Answer: Always water slowly, deeply and infrequently. If you remember nothing else, this method will help your plants thrive. Desert soil and water both contain salts, which can accumulate in the root zone over time. This salt buildup forms where the water stops penetrating. If you ?sprinkle? plants lightly and frequently, salts will build up in the top layers of soil and damage or kill your plant. Deep watering?or leaching?prevents this by flushing the salts past the root zone.
Roots also need oxygen to survive and soil that is continually wet doesn?t provide it. Use a soil probe (any long, pointed piece of metal or wood to poke into the soil) to check how far water has penetrated. The probe moves easily through moist soil, but stops when it hits hard dry soil. For mature trees, water should reach about 3 feet deep; for shrubs 2 feet; for small plants 1 foot. There are numerous variables involved for watering schedules, such as type of soil, how fast or slow it drains, sun and wind exposure at your site, temperature, age and condition of the plants and much more. Use the information above to determine how moist the soil is before automatically applying more water. As a tree grows, its new roots tips, where nutrients are being absorbed, spread out laterally. If you are watering only within a few-foot area at the base of the tree, it's not really being watered effectively. Expand your watering zone out PAST the tree's canopy. As the tree grows, continue expanding that water zone. If you have an irrigation system, you need to move the emitters out. If you use a hose, just drag it out further.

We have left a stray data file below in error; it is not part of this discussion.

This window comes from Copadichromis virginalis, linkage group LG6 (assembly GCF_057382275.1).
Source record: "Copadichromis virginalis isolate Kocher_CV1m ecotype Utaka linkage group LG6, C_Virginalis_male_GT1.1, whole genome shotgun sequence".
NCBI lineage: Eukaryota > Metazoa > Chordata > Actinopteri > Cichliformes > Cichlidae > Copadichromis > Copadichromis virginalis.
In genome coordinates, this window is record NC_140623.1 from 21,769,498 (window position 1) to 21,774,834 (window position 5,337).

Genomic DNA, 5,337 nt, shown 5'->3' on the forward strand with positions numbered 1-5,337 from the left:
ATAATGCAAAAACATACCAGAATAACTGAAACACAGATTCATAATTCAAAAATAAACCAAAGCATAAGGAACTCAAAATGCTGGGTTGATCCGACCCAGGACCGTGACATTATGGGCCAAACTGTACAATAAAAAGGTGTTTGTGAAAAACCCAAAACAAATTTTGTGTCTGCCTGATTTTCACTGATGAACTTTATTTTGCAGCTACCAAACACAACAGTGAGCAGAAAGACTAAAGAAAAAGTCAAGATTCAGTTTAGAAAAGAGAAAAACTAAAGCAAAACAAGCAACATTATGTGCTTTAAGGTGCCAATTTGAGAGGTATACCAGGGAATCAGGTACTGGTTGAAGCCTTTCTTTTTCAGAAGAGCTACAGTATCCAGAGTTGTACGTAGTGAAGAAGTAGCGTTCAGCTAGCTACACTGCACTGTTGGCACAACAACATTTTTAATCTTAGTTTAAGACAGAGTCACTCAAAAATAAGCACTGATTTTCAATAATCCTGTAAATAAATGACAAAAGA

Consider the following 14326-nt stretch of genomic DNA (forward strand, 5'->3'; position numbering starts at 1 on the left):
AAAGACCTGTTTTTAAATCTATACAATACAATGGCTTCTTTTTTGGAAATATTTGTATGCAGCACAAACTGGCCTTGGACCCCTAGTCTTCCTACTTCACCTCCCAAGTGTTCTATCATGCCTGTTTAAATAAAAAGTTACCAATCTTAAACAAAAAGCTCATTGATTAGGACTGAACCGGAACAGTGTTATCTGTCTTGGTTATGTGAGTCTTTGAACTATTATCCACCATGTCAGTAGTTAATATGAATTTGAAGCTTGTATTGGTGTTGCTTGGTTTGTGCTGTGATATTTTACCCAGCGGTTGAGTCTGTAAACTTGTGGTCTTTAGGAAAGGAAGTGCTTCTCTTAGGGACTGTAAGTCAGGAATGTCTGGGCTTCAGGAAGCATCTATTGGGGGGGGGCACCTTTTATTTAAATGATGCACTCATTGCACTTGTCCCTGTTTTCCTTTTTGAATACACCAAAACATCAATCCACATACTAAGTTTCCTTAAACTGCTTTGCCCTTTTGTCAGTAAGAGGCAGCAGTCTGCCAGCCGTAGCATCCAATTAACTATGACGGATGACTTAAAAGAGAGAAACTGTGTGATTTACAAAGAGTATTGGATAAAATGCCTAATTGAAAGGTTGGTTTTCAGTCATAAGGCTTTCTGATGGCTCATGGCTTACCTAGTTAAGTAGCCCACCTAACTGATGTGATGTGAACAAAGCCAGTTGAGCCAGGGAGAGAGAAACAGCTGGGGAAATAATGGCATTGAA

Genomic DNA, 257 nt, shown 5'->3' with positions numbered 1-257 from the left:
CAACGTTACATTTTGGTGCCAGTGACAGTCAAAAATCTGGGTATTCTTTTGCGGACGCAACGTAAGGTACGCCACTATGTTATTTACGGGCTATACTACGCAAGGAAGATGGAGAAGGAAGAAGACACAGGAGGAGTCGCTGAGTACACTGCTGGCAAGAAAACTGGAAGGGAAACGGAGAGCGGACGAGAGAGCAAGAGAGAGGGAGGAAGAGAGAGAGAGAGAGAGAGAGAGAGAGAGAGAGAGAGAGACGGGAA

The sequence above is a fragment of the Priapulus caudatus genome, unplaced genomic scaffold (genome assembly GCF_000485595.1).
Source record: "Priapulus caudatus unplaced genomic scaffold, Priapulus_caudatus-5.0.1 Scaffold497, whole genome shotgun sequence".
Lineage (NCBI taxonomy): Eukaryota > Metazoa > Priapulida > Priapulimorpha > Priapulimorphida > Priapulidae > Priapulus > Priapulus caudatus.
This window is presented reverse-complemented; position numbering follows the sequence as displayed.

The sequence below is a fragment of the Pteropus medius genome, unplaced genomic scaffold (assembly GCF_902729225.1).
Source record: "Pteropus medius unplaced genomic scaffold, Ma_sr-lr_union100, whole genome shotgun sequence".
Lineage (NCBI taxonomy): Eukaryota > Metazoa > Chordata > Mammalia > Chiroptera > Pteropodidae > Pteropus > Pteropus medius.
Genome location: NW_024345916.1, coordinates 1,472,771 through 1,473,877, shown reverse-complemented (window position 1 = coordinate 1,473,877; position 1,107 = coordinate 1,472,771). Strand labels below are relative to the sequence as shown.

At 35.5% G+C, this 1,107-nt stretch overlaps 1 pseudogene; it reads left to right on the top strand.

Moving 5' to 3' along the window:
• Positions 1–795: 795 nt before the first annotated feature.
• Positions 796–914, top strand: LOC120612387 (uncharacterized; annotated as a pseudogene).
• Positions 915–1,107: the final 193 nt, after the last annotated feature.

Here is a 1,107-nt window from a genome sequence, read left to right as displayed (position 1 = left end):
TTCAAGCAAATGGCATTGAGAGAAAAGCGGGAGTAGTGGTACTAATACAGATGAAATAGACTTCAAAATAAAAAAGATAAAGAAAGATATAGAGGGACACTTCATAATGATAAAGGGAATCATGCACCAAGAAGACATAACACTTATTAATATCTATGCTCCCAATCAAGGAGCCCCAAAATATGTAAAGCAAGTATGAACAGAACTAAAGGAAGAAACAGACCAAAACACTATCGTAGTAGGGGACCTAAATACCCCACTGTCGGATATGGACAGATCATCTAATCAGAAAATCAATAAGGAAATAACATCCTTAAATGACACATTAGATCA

Q&A Library Searching Tips